Women who drive like hell, and hell for women drivers

/ 11:55 PM September 30, 2011

Nothing enrages me more as a female motoring journalist than a basic right of women—that is, the right to drive—stifled. Three days ago, I read a story about a Saudi Arabian woman sentenced to 10 lashes for defying a ban on women behind the wheel. According to the news report, Shaima Ghassaniya was found guilty of driving without the Saudi government’s permission. In another report, another Saudi woman, Najalaa Harriri, also faced the cruel, business end of the whip. Her crime? For driving her children to school.

In this Friday, June 17, 2011 file image made from video released by Change.org, a Saudi Arabian woman drives a car to defy the ban on women driving in Riyadh, Saudi Arabia. A Saudi lawyer and rights advocates say authorities will bring the Saudi activist to trial. AP Photo/Change.org

My brother, who worked as an aircraft engineer in Saudi Arabia for eight years, was a witness to this absurdity. Living there with his wife and three children, they struggled every day to cope with ultraconservative religious edicts, especially the one forbidding women to drive. My sister-in-law couldn’t use the car to take her children to school, do her errands and buy groceries.


With the man of the house off to work, the mother unable to drive, and the stores miles away and an oppressive Middle Eastern sun bearing down on a desert land, many Saudi families with sons big enough to peer over the front windshield of a car did the unthinkable.

“Yes, children as young as 12 drive on Saudi roads,” my brother shared. Though he quickly clarified that it was against the law to do so, he also said that the punishment for these erring youngsters wasn’t as cruel as the ones meted to women caught driving. And though it can be said that these youngsters probably did it for the sheer pleasure and excitement of driving, it can also be argued that these acts were borne out of necessity.


Whether it was because of the stifling heat of the sun or of the government, my brother and his wife had had enough. Before the end of their eighth year, they moved out and migrated to Australia. Guess what the mom did first as soon as the family settled in. She got a driver’s license, of course.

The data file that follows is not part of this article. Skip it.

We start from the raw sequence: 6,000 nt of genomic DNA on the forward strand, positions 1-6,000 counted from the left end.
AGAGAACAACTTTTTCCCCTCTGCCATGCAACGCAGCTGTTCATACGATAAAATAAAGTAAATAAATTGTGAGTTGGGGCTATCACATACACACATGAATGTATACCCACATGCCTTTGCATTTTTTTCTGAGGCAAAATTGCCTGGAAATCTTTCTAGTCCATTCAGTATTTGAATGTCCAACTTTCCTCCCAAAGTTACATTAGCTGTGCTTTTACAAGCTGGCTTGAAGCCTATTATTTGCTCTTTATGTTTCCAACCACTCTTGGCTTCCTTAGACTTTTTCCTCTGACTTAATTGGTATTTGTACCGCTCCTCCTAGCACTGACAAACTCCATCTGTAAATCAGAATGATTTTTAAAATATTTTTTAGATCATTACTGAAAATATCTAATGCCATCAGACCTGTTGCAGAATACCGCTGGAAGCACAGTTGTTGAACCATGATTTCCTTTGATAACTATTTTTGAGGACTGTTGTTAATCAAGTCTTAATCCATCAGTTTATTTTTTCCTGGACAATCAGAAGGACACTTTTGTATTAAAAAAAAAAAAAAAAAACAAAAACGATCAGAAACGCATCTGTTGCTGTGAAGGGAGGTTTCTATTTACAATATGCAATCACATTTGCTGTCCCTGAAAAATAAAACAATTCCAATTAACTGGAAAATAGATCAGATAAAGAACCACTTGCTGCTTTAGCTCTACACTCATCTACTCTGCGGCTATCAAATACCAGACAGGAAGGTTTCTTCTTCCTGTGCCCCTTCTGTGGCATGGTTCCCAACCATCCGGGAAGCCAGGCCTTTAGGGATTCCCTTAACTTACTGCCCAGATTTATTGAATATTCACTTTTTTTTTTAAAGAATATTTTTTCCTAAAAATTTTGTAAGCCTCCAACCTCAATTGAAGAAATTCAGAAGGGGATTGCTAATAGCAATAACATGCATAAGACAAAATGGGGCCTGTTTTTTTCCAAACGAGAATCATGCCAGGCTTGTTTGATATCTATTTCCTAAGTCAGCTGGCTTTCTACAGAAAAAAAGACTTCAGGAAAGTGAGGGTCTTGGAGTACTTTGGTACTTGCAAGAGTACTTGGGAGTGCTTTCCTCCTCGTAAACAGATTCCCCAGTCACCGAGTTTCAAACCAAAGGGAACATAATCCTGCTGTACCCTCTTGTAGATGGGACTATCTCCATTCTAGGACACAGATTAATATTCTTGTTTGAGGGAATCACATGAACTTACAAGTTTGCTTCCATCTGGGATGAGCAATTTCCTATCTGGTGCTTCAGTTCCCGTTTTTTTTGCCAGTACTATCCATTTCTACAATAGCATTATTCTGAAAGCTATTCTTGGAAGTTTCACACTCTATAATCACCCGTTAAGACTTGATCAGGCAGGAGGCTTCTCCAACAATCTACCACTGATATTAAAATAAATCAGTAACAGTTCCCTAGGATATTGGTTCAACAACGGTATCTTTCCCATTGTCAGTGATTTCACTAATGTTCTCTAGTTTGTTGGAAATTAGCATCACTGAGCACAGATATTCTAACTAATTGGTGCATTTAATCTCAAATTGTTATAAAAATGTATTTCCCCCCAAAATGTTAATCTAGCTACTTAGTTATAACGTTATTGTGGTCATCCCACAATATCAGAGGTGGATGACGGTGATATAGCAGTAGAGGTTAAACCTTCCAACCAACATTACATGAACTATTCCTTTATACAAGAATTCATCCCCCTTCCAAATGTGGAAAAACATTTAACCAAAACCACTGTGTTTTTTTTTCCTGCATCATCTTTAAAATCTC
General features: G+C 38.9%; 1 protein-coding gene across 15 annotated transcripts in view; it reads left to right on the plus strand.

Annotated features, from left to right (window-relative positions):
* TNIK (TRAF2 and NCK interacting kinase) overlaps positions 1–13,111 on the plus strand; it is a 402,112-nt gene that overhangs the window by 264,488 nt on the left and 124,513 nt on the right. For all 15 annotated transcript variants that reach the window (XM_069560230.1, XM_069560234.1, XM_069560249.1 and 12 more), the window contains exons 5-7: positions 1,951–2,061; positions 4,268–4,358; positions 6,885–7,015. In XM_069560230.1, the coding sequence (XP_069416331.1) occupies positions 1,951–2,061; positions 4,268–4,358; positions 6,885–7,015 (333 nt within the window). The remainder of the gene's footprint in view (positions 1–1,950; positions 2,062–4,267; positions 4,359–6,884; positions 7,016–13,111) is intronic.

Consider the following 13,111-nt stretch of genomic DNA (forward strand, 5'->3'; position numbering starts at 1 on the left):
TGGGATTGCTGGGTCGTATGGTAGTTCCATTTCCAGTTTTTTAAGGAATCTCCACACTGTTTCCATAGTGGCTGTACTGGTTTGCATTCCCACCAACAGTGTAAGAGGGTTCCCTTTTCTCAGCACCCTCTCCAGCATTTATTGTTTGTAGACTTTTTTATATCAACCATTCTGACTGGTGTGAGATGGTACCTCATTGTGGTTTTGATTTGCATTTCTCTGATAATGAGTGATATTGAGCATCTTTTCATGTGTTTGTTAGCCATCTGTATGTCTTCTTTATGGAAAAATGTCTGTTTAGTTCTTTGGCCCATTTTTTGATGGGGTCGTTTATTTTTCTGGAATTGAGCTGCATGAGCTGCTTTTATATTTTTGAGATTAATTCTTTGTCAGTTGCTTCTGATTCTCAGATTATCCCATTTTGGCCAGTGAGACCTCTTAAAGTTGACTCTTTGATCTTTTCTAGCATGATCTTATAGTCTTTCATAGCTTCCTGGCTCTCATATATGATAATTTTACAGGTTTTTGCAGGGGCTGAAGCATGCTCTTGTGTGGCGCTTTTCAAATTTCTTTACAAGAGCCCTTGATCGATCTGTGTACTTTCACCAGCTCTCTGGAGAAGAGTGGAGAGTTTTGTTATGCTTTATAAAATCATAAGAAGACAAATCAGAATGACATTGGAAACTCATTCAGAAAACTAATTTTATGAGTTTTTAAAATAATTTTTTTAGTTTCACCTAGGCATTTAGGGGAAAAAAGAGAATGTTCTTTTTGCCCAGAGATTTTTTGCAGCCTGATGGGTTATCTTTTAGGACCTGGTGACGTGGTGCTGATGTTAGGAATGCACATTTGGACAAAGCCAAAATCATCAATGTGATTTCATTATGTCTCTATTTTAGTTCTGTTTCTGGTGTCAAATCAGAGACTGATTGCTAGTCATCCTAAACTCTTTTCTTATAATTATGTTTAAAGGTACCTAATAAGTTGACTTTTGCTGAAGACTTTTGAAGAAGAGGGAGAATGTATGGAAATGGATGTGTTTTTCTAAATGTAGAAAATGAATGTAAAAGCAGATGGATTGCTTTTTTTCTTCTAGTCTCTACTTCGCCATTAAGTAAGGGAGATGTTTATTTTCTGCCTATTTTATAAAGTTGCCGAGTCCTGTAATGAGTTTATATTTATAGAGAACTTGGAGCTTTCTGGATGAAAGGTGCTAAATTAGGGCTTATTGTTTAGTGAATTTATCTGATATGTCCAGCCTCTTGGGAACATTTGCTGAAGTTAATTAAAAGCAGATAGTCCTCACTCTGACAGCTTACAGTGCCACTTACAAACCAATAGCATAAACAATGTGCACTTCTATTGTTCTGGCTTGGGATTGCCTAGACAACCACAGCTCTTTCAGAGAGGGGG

While women like Shaima and Najalaa could only dream of taking their cars out of the garage, others live out their need for speed every chance they get. The only difference? The place they live in, and the kind of government that rules them.

I count myself fortunate to be living in a society that accepts women with equal rights to the road as the men. But as a woman relating to other women who cannot share in some experiences we already take for granted, I do not know if ignorance is bliss.

Knowing that two Saudi women about to be publicly whipped for being caught driving because their kids needed something from the store, while I test drive a Ferrari F430 in Monaco in full view of an envious public, must be the peak of irony. It only shows that humanity still has a long way to go as far as women’s rights are concerned.

I had a close brush with the “religious edict” against women several years ago. On assignment to Oman to field test a new 4×4 sport utility vehicle, I was accosted by immigration officers as soon as I alighted from the plane. After lengthy explanations of why I was driving there “without a male relative”, they finally let me off after two hours of holding us up, but not without insulting remarks relating to my gender as unable to understand the vagaries of vehicles.

Memories of Shaima and Najalaa resurfaced as I recently attended an event celebrating women racers at the posh Resorts World Manila. Tuason Racing School had launched its “racer chick edition” featuring the fastest women racers in the Philippines, and also the TRS Ford Fiesta Cup, which naturally would include women drivers to compete side by side with the men. TRS is the longest running race school in the Philippines.

Halfway around the world, women would literally have to die to do this, I thought.


We Filipino women drivers are truly fortunate. Not only because we are born with the car keys in hand (we only have to earn our way to it as we grow up), but we have the nurturing potential to excel in the sport. We are fortunate that we have competitive racers such as Daisy Jackes, a dedicated mother of three, an avid golfer, and a company director to boot. She joins the Pacific Jet Corp team with Ross Jackes, her husband, another racer.

We are fortunate we have champion karter Yvana Carangan of the Standard Insurance Car Pro team, who will be shifting professional gears from karting to circuit car racing. This coed from De La Salle University, major in American Studies, has been a regular podium placer in karting.

We are fortunate that we have the top six Tuason Racing School C! Top Driver Challenge winners racer chick edition Kitt Donato, Melissa Mansel, TJ Chiong, Angel Kho, Sarsi Johnson, and Kristine San Jose.

Make the most of this opportunity, ladies. Celebrate your freedom, and race like there was no tomorrow. And I hope that news of your conquests reaches whoever sheikh rules the lands where the sands shift. I hope they realize that Shaima and Najalaa’s time will come, and hell hath no fury like a woman deprived of her joy ride.

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TAGS: Business, female motoring journalist, Motoring, racing schools, women drivers, working in Saudi Arabia
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